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Parametric design

The term “parametric design” describes how a given parameter—or data—is able to determine a specific outcome out of the multiplicity provided by a domain. An example of a parameter could be the floor to ceiling height in a tower project. Such parameter could define the overall subdivision of the building mass and generate variation in the final number of floors. Through the use of computer programming or scripting, architects started to engage with procedural definitions, e.g., sequential rulesets that could cascade into one another, determined by the specified parameters. The mathematical and logical relationships that form became the basis of associative geometries that would further characterize the evolution of parametric principles.

Parametric design is characterized by tools of interpolation. The gradient becomes a design tool allowing transitions between a multiplicity of design constraints. This is the way in which spline modeling started to impact the world of designers, offering geometric construct with a small number of control points that would result in a mathematically interpolated curve. Spline modeling can be found to be the basis of many software algorithms and tools used to facilitate design. For example, the Catmull-Clark algorithm integrated into Autodesk Maya software allows the transition from polygonal geometries to intensive plastic topologies. Marching Cubes algorithms allow the generation of geometries and surfaces using any number of isolated inputs, merging discreteness into unified shells. Software

Monolith Interface for voxel-based modeling developed by Andrew Payne

FIGURE 2.4 Monolith Interface for voxel-based modeling developed by Andrew Payne.

Graded 3-D printed material intensities produced with Monolith developed by Panagiotis Michalatos

FIGURE 2.5 Graded 3-D printed material intensities produced with Monolith developed by Panagiotis Michalatos.

such as Monolith, developed by Payne and Michalatos,16 provides the infrastructure to think of form as a pixel field of materials—a voxel—that can gradually transition between properties of color, elasticity and opacity, linking directly with the most advanced 3-D printing technologies currently available. The Grasshopper plug-in for Rhino17 constitutes one of the most widely adopted pieces of digital infrastructure for the development of the continuous paradigm, allowing its users to parametrize all the possible variables in a piece of geometry.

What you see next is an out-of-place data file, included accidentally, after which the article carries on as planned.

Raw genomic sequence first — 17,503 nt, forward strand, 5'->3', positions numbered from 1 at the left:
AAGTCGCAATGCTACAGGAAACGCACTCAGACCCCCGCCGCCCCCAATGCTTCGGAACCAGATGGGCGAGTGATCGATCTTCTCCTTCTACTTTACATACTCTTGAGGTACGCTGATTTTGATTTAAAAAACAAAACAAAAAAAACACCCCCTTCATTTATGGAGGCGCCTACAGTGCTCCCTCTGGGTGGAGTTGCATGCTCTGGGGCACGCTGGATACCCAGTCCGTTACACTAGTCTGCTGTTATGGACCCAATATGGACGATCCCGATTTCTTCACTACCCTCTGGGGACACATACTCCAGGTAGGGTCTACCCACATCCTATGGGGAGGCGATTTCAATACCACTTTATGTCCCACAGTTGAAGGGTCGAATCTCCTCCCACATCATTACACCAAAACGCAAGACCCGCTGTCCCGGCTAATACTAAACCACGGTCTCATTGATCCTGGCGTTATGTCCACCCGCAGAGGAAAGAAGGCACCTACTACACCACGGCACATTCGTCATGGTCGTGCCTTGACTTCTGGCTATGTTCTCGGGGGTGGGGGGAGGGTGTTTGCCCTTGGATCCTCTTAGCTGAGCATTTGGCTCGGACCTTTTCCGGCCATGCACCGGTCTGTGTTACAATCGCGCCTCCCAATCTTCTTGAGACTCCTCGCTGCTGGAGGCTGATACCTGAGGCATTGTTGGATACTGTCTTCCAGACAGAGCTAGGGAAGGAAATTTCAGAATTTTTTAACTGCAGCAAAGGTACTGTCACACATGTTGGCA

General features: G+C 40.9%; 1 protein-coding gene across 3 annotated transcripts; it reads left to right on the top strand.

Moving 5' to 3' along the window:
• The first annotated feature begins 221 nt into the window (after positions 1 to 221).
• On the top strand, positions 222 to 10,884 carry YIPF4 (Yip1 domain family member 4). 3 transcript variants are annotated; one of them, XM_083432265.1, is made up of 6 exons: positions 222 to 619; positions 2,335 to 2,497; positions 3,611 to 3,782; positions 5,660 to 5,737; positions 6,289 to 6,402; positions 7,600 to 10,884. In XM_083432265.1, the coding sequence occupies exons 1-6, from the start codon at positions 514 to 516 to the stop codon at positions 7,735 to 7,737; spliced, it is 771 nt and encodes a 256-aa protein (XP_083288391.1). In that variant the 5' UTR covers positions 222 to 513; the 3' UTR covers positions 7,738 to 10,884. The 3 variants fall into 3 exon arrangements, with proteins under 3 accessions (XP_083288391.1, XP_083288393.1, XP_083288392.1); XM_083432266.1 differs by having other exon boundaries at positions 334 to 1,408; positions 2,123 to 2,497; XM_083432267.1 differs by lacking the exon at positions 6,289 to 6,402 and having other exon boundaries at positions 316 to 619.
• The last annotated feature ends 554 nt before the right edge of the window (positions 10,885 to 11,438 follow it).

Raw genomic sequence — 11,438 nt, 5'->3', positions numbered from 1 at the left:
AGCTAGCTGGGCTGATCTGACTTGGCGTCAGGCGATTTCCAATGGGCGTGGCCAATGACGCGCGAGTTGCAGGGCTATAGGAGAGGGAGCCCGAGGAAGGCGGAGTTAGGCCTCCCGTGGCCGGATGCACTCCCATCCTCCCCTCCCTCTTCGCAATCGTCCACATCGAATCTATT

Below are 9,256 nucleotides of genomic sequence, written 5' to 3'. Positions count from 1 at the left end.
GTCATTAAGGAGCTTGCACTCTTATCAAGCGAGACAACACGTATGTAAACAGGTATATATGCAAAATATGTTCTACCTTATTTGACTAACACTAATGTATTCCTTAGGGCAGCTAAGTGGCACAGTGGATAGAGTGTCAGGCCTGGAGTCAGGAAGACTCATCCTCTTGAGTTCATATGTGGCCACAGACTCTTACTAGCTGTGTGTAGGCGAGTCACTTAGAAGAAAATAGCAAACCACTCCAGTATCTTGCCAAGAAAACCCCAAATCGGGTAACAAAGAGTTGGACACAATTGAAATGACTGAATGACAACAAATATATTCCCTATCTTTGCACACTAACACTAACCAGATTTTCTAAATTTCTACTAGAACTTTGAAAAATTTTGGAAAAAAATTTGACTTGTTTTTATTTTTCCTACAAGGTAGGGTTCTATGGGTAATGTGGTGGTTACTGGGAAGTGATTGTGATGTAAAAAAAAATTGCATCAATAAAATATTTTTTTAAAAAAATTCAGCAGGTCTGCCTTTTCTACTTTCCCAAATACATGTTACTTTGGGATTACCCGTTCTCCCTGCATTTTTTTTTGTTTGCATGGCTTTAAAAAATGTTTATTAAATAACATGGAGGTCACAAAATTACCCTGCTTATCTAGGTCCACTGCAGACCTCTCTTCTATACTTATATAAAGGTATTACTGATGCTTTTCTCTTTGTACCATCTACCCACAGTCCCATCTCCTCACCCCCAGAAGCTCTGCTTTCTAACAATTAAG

A parametric definition can be characterized by the “slider”; a digital construct within the parametric repertoire that allows designers to suspend the necessity

D printed CHAIR by Zaha Hadid and Patrik Schumacher in collaboration with STRATASYS, 3-D printed on the Stratasys ObjetlOOO MultiMaterial 3-D Printer

FIGURE 2.6 3-D printed CHAIR by Zaha Hadid and Patrik Schumacher in collaboration with STRATASYS, 3-D printed on the Stratasys ObjetlOOO MultiMaterial 3-D Printer.

Source: Courtesy of Zaha Hadid Architects

The Heydar Aliyev Center in Baku by Zaha Hadid Architects

FIGURE 2.7 The Heydar Aliyev Center in Baku by Zaha Hadid Architects. The design demonstrates Schumacher’s view of parametric articulation, interpolating the building with the landscape. The project portrays the dissolution of tectonics, where details are minimized in favor of the fluidity of form.

Source: Courtesy of Zaha Hadid Architects

for decision making, allowing decisions to become a variable that exists within a domain. As the slider starts to recur through a parametric model, the model grows in its multiplicity of possible outcomes, defining not a particular solution but a solution space. This solution space defines final form through a complex interplay with clients, budgets and regulations.

The commercial adoption of parametric strategies is linked to the ability to digitally simulate large populations of possible designs and testing them with performative criteria. The testing of different parameters, using sliders positioned against a given performative criteria such as structural efficiency, mean that some solutions perform better than others. This process, known as optimization, has been widely adopted by large architecture and engineering practices in the past decades.

Architects such as Kostas Terzidis have claimed that in the model of parametric optimization, design becomes a permutation enterprise, where the search for the optimal parameters for a given design problem can yield an objectively better solution.18 Such assessment requires us to first accept that there could be an optimal solution to the problem of architecture. The strategy of parametric design could be then understood as practice of model making that declares the boundaries of a problem, variables to be considered and by omission, variables to be excluded. The definition of such a mathematical domain also assumes that an answer to a design problem lives within the domain specified, validating the tools that have been generated for its resolution.The notion of optimization has its own tradition in architecture modeling, as it pre-dates digital technologies. As we will evaluate later, architect-engineer Frei Otto since the 1960s developed a framework for modeling form founded in the notion of optimization and self-organization he called “form finding.”

 
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